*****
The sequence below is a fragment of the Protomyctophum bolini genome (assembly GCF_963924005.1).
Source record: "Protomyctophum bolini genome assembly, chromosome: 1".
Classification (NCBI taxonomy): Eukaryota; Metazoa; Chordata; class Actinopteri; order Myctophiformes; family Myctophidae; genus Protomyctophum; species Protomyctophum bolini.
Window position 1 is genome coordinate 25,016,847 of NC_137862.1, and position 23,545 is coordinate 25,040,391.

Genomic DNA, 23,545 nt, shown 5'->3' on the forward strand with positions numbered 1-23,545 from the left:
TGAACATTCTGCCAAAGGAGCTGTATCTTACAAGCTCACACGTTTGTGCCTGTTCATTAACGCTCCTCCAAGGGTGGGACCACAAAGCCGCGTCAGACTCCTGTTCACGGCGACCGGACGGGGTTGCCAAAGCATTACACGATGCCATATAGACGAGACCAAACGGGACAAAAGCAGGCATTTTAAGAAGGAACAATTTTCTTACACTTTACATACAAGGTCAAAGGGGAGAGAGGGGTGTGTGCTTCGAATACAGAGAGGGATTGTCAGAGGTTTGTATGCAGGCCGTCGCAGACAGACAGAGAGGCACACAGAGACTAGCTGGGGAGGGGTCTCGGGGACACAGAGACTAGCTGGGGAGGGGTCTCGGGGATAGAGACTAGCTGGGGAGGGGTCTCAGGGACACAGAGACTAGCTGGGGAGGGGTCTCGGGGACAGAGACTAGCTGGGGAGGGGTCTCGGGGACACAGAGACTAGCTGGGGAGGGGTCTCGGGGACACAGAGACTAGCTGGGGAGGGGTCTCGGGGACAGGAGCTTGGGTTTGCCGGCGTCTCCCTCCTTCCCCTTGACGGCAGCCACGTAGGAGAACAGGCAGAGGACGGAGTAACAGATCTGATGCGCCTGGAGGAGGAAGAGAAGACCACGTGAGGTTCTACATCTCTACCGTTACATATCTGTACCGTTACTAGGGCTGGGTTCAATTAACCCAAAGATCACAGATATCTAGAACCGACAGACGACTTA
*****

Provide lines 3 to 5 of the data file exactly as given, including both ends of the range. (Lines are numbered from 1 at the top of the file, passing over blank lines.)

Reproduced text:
Classification (NCBI taxonomy): Eukaryota; Metazoa; Chordata; class Actinopteri; order Myctophiformes; family Myctophidae; genus Protomyctophum; species Protomyctophum bolini.
Window position 1 is genome coordinate 25,016,847 of NC_137862.1, and position 23,545 is coordinate 25,040,391.

Genomic DNA, 23,545 nt, shown 5'->3' on the forward strand with positions numbered 1-23,545 from the left: